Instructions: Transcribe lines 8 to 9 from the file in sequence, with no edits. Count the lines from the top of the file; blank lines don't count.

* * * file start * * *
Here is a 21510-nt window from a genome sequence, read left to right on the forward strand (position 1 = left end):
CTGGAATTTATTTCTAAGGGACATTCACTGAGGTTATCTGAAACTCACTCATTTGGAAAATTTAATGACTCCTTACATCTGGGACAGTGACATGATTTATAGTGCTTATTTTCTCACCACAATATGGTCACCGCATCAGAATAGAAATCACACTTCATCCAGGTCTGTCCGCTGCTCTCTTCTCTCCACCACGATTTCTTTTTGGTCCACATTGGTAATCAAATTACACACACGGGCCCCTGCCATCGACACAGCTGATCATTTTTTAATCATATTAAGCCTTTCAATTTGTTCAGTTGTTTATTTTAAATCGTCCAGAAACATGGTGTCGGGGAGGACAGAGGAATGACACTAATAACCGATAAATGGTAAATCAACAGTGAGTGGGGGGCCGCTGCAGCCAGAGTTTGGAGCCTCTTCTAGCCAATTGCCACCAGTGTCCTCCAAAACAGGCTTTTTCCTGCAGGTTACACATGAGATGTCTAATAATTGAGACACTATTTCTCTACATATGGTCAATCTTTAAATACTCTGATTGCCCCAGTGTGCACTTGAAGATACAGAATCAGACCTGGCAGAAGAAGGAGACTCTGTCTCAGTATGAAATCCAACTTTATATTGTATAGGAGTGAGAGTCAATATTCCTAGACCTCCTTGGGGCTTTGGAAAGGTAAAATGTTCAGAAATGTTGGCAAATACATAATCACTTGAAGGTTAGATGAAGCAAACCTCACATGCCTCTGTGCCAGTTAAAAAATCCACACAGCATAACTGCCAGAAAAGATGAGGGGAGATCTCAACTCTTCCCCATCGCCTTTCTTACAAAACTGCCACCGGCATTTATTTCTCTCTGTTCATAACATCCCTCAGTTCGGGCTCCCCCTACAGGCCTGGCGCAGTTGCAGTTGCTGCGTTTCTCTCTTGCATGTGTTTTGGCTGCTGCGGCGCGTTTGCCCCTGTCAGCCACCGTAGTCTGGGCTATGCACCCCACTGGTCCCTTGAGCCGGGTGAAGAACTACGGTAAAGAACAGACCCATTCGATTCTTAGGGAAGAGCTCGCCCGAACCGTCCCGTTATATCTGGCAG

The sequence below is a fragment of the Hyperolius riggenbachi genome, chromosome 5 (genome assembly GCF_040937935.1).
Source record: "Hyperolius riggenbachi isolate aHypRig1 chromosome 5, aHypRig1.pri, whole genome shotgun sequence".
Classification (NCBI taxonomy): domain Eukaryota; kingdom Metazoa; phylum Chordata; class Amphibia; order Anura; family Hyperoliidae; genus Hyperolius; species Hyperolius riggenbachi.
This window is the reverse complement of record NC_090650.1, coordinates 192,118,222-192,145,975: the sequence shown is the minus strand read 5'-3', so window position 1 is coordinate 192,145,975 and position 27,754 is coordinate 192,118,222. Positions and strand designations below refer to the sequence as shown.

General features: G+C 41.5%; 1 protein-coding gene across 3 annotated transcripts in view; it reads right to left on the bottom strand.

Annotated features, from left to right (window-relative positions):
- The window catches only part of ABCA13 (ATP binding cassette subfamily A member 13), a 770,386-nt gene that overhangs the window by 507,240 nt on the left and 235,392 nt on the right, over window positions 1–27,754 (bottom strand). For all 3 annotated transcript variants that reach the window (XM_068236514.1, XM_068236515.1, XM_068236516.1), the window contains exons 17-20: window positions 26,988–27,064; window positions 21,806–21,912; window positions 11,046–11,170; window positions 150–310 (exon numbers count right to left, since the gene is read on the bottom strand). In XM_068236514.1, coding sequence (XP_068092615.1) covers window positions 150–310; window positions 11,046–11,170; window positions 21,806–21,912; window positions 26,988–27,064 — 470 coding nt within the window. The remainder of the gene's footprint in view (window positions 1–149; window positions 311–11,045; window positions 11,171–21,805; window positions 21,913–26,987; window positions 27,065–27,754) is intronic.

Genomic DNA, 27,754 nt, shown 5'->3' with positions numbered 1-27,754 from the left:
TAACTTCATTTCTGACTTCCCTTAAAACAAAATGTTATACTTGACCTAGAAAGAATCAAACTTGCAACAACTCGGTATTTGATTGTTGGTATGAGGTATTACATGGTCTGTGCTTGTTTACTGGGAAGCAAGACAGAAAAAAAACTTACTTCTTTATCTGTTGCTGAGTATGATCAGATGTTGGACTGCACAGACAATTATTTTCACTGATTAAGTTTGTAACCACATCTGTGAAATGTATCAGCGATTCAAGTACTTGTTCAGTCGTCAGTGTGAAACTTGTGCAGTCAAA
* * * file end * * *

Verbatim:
Annotated features, from left to right (window-relative positions):
- The window catches only part of ABCA13 (ATP binding cassette subfamily A member 13), a 770,386-nt gene that overhangs the window by 507,240 nt on the left and 235,392 nt on the right, over window positions 1–27,754 (bottom strand). For all 3 annotated transcript variants that reach the window (XM_068236514.1, XM_068236515.1, XM_068236516.1), the window contains exons 17-20: window positions 26,988–27,064; window positions 21,806–21,912; window positions 11,046–11,170; window positions 150–310 (exon numbers count right to left, since the gene is read on the bottom strand). In XM_068236514.1, coding sequence (XP_068092615.1) covers window positions 150–310; window positions 11,046–11,170; window positions 21,806–21,912; window positions 26,988–27,064 — 470 coding nt within the window. The remainder of the gene's footprint in view (window positions 1–149; window positions 311–11,045; window positions 11,171–21,805; window positions 21,913–26,987; window positions 27,065–27,754) is intronic.